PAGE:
When Alfred Barnfield first came to the Sea to Sky area he likely wasn’t planning to one day be delivering milk and cream by canoe. After arriving in Canada, Alfred spent a few years working various jobs before settling in Squamish in 1891. Around that time, the provincial government paid him $1,000 to inspect the condition of the Pemberton Trail, which had not been widely used since its construction in the 1870s. The result of his inspection allowed the Pemberton Trail to reopen to packhorse traffic and would have provided Alfred with his first views of Alta Lake.
In 1903 Alfred formed a group with a few other Englishmen, imaginatively named The London Group, and prospected around the Garibaldi and Black Tusk area but never made any substantial finds. Two years later he returned to the Alta Lake area to preempt and clear land on the northeast end of the lake.
That same year, Daisy Hotchkiss came to Brackendale with her sister and brother-in-law at the age of fifteen. Alfred and Daisy were married five years later and the pair continued clearing the land at Alta Lake.
As Alta Lake gained a reputation as a fishing destination and summer resort, Alfred and Daisy and their four children (Fred, William, Vera and Charles) established a dairy farm on their land to supply the lodges and cottage around the lake with fresh milk, cream, eggs, and butter. While grocery orders could be delivered from Vancouver by train, fresh dairy products would have been hard to come by on a daily basis. At one point the Barnfields kept fourteen cows, as well as chickens and a few pigs.
In an interview with the museum in 1993, Vera Merchant remembered her father loading his canoe with boxes of milk and delivering it around the lake. According to Vera, he made his deliveries every morning, even when the weather was questionable. She recalled, “He never missed a morning and sometimes it would be so stormy he just couldn’t hardly make that canoe go.” Luckily for Alfred, he was able to end his deliveries with a visit in the kitchen at Rainbow Lodge, where he would be brought up to date on all the local news and gossip.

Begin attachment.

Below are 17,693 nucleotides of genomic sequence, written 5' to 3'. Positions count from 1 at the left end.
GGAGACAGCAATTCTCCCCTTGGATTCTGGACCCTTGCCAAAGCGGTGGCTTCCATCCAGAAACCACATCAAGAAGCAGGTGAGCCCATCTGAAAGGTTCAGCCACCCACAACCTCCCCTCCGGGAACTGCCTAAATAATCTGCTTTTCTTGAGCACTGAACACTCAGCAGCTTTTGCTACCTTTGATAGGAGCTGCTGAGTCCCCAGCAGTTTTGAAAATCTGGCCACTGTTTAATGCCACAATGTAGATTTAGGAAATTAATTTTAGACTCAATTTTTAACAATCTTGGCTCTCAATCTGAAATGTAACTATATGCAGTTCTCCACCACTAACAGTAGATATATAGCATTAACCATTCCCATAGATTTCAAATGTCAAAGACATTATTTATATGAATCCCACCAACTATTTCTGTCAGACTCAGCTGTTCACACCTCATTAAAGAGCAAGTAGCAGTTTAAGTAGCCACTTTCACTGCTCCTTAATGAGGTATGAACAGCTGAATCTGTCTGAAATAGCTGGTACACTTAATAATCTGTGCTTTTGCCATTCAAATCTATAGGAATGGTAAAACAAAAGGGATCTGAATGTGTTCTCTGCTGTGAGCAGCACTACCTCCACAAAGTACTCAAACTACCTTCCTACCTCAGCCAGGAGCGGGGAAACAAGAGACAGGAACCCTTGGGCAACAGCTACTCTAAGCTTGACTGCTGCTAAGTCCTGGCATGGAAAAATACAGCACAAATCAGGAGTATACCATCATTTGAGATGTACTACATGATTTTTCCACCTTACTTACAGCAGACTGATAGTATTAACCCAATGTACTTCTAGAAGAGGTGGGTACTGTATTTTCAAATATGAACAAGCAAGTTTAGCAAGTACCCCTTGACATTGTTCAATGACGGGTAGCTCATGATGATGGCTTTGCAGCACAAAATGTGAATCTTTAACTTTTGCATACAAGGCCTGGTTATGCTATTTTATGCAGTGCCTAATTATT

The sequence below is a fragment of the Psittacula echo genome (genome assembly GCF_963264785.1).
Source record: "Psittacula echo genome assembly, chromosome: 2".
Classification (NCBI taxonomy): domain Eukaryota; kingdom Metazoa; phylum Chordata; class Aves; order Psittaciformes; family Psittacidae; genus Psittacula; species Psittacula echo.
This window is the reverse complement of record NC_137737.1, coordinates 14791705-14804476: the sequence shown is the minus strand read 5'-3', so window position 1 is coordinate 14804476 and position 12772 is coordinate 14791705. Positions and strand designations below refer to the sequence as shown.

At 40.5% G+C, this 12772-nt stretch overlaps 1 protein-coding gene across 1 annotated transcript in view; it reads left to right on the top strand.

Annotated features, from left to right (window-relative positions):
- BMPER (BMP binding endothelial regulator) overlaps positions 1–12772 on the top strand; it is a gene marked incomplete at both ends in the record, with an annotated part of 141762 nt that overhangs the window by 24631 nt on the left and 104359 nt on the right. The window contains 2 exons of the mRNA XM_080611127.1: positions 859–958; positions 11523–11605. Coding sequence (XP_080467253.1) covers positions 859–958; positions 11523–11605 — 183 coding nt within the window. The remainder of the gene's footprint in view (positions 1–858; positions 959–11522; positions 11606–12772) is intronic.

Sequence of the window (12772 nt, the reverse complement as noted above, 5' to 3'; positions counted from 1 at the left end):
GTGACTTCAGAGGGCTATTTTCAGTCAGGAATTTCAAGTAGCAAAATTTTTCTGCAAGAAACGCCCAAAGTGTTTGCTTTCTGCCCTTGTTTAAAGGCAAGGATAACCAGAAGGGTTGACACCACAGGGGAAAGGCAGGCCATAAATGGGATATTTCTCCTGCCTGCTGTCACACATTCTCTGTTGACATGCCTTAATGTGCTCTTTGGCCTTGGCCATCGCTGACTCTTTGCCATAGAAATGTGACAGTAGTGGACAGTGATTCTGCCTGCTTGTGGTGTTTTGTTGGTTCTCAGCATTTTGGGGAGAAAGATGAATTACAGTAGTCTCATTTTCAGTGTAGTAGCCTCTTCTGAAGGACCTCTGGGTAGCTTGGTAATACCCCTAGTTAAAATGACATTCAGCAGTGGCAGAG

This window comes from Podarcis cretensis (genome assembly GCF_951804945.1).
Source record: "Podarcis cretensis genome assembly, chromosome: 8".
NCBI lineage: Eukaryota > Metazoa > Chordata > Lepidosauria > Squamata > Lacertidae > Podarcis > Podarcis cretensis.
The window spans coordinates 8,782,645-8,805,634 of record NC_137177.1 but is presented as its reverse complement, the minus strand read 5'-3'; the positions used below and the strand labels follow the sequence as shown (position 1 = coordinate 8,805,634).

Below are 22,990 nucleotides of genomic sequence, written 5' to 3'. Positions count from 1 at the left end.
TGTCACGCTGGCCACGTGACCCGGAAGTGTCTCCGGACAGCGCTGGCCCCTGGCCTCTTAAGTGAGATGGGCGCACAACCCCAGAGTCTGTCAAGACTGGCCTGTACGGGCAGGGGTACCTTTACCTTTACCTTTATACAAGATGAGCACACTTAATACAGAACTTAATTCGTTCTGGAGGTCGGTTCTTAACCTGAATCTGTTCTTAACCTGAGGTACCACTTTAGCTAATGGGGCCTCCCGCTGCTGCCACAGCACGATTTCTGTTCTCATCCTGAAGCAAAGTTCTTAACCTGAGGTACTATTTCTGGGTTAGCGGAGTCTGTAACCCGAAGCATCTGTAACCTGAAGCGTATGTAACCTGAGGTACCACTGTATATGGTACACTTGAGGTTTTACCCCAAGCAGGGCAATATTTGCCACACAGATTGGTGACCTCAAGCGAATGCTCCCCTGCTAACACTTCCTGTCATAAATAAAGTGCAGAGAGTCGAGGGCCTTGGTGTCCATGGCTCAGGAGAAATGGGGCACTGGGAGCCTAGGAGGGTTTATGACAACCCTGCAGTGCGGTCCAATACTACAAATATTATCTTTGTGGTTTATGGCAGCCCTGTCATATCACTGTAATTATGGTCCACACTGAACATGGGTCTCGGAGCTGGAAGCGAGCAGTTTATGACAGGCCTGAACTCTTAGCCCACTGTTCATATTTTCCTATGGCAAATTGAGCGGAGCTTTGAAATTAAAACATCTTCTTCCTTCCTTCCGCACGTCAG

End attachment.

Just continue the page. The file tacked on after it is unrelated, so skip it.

The Barnfields moved their dairy farm to Brackendale in 1926 but the family continued to spend their summers at Alta Lake, delivering milk and cream by canoe. Vera remembered that every summer they would rent a cattle car and load up the cows, crates of chickens, and pigs for the rail journey to Alta Lake.
For the Barnfield children, summers weren’t all about work. Their father taught them to swim and apparently they took to the water like fish. The Barnfields kept a horse for working on the land and as a small child Vera would take him for rides, going so far as Green Lake where she would visit her friend at the Lineham Mink Ranch. She recalled that she never worried about the bears and cougars known to be in the area, feeling safe atop the large horse.
Even after the Barnfields topped bringing their dairy up to Alta Lake for the season they kept ownership of the land at the northeast end of the lake until after Alfred’s death in 1960. In the 1970s Daisy sold most of the property to Robert Bishop and Bernard Brown and it was developed as Adventures West and the Whistler Cay neighbourhood. She gave each of her three surviving children (Charles had been killed in the Second World War) about an acre of lakefront property.
Though there are no traces of a dairy left, in 1988 the last of Alfred’s property was sold and the family can be seen in the addresses of those who live there: Barnfield Place and Daisy Lane.
George Benjamin and I bought Tokum Corners from Daisy Barnfield in 1971.